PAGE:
Articles > Small Business

Due Diligence on a Business Purchase

May 7, 2021   Liv ChumPhilip Evangelou

Due diligence is the process of gathering as much information about a business as possible. As a result, obtaining the certain key documents will assist in the process of due diligence as these documents provide information that is essential to prospective buyers and their advisor’s understanding of the business. This is because these documents will enable prospective buyers to identify and mitigate relevant risks associated with purchasing the business. 

When it comes to buying an existing business, there are various documents a purchaser should obtain from the seller as part of the due diligence process. Documents that you most certainly will need a copy of include:

  1. Business registration certificates, licenses and permits 
  2. Leasing agreements
  3. Employment agreements 
  4. Supplier and distribution agreements 
  5. Client agreements
  6. Insurance policies
  7. Asset list
  8. Financial statement
  1. Business registration certificates, licenses and permits
  • A business registration certificate is a certificate that allows a business to be identified as a separate legal entity
    • The provision of a business registration certificate ensures that the Australian government has validated that a business is/ has been registered to trade
  • Overlooking the licenses and permits that the current business possesses allows you to make sure that the current business is not being unlawful by failing to obtain the licenses or permits required
  • Checking the licenses or permits allows you to check if the licenses and permits are transferable 
  • This also gives you a better understanding of the permits and licenses you will need when taking over the business
  1. Leasing agreements 
  • This is a contract which states the terms and conditions involved where a lessor (party who legally owns the property) rents the property out to the lessee (renting party) 
  • Obtaining the seller’s leasing agreements enables you to determine whether the landlord is willing to transfer the lease to you or if you need to negotiate a new lease
  1. Employment agreements 
  • Refers to a contract which governs the terms and conditions of employment between the employer and employee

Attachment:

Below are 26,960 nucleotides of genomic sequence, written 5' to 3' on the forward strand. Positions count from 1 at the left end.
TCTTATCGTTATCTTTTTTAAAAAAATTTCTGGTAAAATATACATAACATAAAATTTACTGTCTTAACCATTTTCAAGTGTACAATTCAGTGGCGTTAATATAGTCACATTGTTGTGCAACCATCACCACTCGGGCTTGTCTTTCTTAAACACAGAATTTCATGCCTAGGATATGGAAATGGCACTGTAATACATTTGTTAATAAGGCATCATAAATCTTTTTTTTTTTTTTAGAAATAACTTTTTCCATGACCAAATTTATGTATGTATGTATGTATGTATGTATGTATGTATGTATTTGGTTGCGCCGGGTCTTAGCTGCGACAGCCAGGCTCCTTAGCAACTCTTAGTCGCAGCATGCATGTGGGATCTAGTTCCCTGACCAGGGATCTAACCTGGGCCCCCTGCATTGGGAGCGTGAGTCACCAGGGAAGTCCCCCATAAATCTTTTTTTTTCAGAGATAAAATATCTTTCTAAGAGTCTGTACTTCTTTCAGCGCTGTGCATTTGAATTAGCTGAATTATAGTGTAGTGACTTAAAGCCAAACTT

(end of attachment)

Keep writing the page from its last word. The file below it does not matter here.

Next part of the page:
• This provides you with information such as the salary and entitlements of employees
  • Allows you to gage the costs of employment with respect to the business’s financial accounts
  1. Supplier and distribution agreements 
  • A contract setting out the terms and conditions between the supplier and the distributor to distribute products which were produced by the supplier
  • This discloses information such as whether there were any outstanding agreements between the seller and suppliers 
  1. Client agreements 
  • This is a contract that is set out between a company (seller) and its client which explains the terms and conditions that govern the provision of the company’s service 
  • By obtaining client agreements, you can determine how profitable the business is by examining the size of the business’s client base 
  • You can also determine how strong or weak the relationship between clients and the current business is 
  1. Insurance policies 
  • Insurance policy is a contract between the insurer and policyholder that outlines the terms and conditions where the policyholder agrees to pay a premium to the company. This is to make sure that they are compensated in the event of any unforeseen circumstances 
  • Obtaining insurance policy documents allows you to check that all assets are insured and insurance premiums have been paid and are up to date 
  1. Asset list 
  • You must ask the seller for documents which outline the varying types of assets which the current business possesses and what is also going to be sold. This includes:
    • Tangible assets (eg. equipment, furniture)
    • Intangible assets (eg. goodwill) 
    • Intellectual property (eg. copyrights, patents)
  • Getting a comprehensive list of the assets involved allows you to become aware of the condition of the assets and if any of the assets are going to be leased
  • This also allows you to confirm that the assets obey relevant regulations (eg. occupational health and safety regulations)
  1. Business financials
  • The examination of business financials includes:
    • Sales records and accounts receivable 
    • Tax returns 
    • Balance sheets 
    • Cash flow statements 
  • You should examine the business financials dating a few years back
  • Examining business financial records allows you to be wary of the business’s income stream, debts and liabilities and determine whether this business fits your budget

In Summary

The aforementioned documents are crucial to buying a business as through obtaining such documents, prospective buyers are able to verify that the seller actually owns the business. Furthermore, these documents assist in the due diligence process where the prospective buyer is evaluating and considering whether to buy the business. 

If you have any further questions about what documents are required when buying a business, you can get in touch with our commercial lawyers for help by calling us at 1300 337 997.

About Liv Chum

Liv ChumLiv is one of OpenLegal's paralegals. Liv is a passionate student of the law, with a real interest in the way that business and legal requirements intersect.

About Philip Evangelou

phillipPhil is a director at OpenLegal. He has over 16 years experience working in private practice and in-house counsel in Sydney and London, giving him expertise in employment law, IP, finance, leases, dispute resolution, insurance and contracts.